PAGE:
The south of France is always popular, and we are sensing the growth of guided, outdoor programs in the Pyrenees. We have recently started working with two terrific companies, on the western Pyrenees offering superb guided hikes, staying in the chain of mountain refuges that dot the mountains, and in the Eastern Pyrenees another fine company whose programs combine the culinary and wine delights of the Languedoc with hiking and exploring the ancient Cather Castles. A terrific combination!

There are other regions too; northwest Spain, long neglected by many tourists is becoming popular, and I am heading there in April to travel by local train along the north coast. I have a feeling that it will be like riding to Toronto on the Metro, these are not long-distance railways, but the scenery, overnight stops and the privilege of catching a flake of a remote and fascinating culture.

We will see! Watch the website for these and other signature journeys, and spare a thought for poor me, sitting in my office, daydreaming and creating these programs rather than getting out and playing.

Thursday, August 11, 2011

The Arctic Circle

I am, it has to be said, fortunate in the amount that I am able to travel, and the extraordinary variation in destinations that I am able to visit.

In the past twelve months, I have been all over Canada, from Newfoundland to Vancouver, to Azerbaijan, Thailand, France (of course), the UK, Georgia and Australia, and now to Repulse Bay on the Arctic Circle.

For reasons that remain fuzzy, I purchased a hotel in Churchill last year, and my daughter and a friend have been managing it with great competence and enthusiasm this year. A week or so ago, I went up for a few days to see how all was getting on, and to reacquaint myself with several of our long-time suppliers and partners in Churchill.

It is a lovely place; nestled on the shores of Hudson Bay, it makes its living form a panoply of activities including tourism. The summer is astonishing; the colour of the tundra, access to a eighteenth century British fort, the thousands of Beluga whales in the river and the opportunity to enjoy the bright days with some fascinating folks.

So up I went, and had a terrific time. I even went on the best tour program that I have ever been on; it is a one-hour ride in a 1942 Turbo Beaver aircraft, overflying the Prince of Wales Fort, the belugas in the river and then, some fifteen miles from town, Cape Churchill with at least twenty, healthy-looking polar bears. The flight is brilliant, and to be recommended.

Having gone north, we decided to continue, and flew another 600 miles to Repulse Bay, a small Inuit community that straddles the Arctic Circle. Here, we knew that we were far, far north; even in early August the sun never really dimmed, and the community was alive with the signs of hunting and summer activity.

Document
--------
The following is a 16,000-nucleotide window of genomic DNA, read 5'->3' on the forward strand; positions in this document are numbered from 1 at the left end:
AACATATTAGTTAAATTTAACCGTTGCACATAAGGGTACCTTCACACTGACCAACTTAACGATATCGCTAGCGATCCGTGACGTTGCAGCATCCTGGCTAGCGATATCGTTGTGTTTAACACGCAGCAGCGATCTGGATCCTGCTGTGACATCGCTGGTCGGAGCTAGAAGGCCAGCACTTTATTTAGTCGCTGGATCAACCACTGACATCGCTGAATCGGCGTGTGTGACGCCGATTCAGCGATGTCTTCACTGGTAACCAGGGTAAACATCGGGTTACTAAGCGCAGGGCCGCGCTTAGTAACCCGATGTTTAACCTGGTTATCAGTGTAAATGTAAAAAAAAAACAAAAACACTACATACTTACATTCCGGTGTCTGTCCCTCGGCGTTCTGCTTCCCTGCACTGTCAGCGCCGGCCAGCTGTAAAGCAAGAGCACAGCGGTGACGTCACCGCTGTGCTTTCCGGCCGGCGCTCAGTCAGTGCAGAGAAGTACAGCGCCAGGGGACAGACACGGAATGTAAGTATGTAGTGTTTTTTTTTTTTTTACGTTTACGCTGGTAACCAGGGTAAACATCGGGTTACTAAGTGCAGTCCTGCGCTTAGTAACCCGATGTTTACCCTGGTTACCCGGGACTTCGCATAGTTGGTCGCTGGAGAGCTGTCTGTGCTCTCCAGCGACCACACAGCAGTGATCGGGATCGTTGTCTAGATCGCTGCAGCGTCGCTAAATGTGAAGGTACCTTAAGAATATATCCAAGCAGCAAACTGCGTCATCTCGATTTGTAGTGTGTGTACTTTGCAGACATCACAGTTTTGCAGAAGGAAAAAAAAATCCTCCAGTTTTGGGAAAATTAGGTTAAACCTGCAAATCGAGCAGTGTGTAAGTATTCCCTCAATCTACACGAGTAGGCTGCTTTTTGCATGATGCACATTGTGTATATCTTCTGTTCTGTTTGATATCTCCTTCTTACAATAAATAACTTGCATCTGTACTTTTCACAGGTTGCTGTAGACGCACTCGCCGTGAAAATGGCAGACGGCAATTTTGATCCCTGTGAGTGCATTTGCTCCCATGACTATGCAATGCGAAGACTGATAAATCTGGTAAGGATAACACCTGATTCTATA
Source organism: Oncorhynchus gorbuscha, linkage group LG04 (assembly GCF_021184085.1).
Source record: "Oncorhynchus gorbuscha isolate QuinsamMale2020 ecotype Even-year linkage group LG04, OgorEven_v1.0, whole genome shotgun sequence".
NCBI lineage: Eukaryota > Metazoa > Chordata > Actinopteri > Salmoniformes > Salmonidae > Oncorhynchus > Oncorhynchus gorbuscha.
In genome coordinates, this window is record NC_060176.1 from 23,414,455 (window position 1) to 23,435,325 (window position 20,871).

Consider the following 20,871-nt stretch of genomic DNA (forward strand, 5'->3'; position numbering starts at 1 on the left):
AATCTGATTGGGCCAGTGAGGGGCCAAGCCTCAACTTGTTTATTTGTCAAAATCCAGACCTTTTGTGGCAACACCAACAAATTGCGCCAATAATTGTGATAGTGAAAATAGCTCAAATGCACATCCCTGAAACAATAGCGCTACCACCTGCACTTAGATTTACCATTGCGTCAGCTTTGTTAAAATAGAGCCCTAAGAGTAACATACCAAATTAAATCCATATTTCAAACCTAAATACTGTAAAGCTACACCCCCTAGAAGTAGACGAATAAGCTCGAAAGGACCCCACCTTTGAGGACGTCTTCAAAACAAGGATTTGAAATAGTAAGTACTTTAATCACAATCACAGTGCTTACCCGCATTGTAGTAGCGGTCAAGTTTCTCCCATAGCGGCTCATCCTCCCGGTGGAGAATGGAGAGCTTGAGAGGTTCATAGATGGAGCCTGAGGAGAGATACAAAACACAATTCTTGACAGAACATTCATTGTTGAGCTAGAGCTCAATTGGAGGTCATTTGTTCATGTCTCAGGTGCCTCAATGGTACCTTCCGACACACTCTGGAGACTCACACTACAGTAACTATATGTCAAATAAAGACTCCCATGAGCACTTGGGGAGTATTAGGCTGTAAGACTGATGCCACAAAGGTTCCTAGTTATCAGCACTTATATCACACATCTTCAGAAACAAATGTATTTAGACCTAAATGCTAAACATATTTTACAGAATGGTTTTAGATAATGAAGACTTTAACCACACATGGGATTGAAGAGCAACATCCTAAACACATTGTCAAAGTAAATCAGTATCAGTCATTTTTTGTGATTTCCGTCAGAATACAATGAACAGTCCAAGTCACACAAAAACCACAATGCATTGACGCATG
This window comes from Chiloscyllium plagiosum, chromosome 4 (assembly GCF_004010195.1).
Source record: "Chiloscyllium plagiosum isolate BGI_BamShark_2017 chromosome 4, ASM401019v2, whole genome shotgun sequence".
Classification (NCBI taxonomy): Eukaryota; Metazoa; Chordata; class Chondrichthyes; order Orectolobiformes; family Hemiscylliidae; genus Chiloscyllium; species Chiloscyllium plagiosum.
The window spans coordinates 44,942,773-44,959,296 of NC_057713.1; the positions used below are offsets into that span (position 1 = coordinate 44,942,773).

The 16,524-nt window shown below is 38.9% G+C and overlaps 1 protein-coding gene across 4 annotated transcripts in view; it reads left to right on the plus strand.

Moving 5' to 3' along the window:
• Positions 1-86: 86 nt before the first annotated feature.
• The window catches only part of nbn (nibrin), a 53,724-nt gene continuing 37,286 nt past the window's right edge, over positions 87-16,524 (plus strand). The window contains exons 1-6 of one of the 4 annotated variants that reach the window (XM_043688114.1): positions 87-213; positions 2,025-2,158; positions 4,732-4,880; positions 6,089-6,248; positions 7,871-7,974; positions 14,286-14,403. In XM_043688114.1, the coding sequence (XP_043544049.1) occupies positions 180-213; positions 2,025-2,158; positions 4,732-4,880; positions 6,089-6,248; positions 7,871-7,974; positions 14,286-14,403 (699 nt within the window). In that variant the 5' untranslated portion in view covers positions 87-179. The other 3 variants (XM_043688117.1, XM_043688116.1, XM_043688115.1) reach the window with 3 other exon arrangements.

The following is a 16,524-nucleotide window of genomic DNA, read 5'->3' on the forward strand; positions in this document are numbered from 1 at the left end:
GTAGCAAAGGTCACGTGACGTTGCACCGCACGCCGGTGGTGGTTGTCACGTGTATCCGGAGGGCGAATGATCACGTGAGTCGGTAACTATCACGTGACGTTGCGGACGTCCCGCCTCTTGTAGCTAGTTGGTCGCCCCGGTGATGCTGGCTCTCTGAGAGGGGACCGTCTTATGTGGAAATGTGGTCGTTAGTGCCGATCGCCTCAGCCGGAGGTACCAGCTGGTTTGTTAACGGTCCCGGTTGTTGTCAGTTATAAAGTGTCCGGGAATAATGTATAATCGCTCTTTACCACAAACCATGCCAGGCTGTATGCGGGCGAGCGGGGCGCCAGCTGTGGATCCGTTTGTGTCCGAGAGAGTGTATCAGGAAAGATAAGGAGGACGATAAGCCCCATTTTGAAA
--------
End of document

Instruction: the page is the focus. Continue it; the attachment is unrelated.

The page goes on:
Repulse Bay is home to a huge population of Narwhal, in addition to Bowhead and Killer Whales; Belugas venture this far north, and the seal population is massive as well. It did make me smile to wonder, if it were possible to briefly drain the bay, just how many sea mammals would be lying on the bottom. The Department of Fisheries and Oceans do know this, of course, and estimate the local population of Narwhal to be in the region of 30,000, and they allow the community to take 72 for their own consumption. We went out simply to watch, and the sight of three narwhal leaping from the water with their long, ivory tusks flashing in the sunshine is truly extraordinary.

We visited an old Thule settlement, saw a myriad of tundra flowers, and everywhere we wandered in the village we were stopped by folks saying Hi, and wanting to know where we came from. Repulse Bay is a lovely place, and perhaps the most welcoming northern settlement that I have visited in a long time. They are obviously friendly to each other as well, as the evidential hickies were everywhere. I had, perhaps naively, thought that love-bites, as we knew them in London in the seventies, had disappeared as a teenage fashion accessory and social statement some decades ago.

It is different in the north. Folks drive ATVs and some trucks, clothing is different with many of the very many babies carried in highly practical shoulder pockets in coats. Freight is different; I was a touch surprised to see a shipment of Narwhal blubber being air-freighted south to Rankin Inlet to satisfy someone’s epicurean yearnings. Inbound goods seemed dominated by potato chips and soda cans. I was utterly flabbergasted to read that annually, the population of about 40,000 folks in Nunavut import 10,000,000 cans of soda. Yes, ten million cans of soda, each costing an eye-watering $3.69 in the local co-op. This, of course, represents an average of 250 cans per man, woman and child each year, and goes a long way to explain the almost complete absence of teeth.

It is an odd diet; on the one hand, the majority of their protein is hunted and as fresh a meat-supply as one could want; narwhales, seals, caribou and fish with the occasional fifty-two ton Bowhead whale to split among the community; their starch seems to come from potato chips and it all washed down with coke and ginger ale. We also saw some packets of frozen fish in the store’s refrigerator, which did seem a touch odd!

It is a destination, too , for those interested in Inuit carving. I love the delicate work, carved from the fluid coloured stone of the region, and have collected some fine pieces over the years. Repulse Bay had a lovely collection for sale, and wanting no more than to do my bit for the local economy, I did buy a couple.

All in all I loved Repulse, and am looking forward to coming back in the winter on our new snowmobile safari; we will travel with Inuit guides between Repulse Bay and the community of Kugaaruk, some 150 miles north, in the true High Arctic.

In the meantime, it is back in Winnipeg and next to Avon Minnesota to see one of my favourite musicians next week, Ray Bonneville!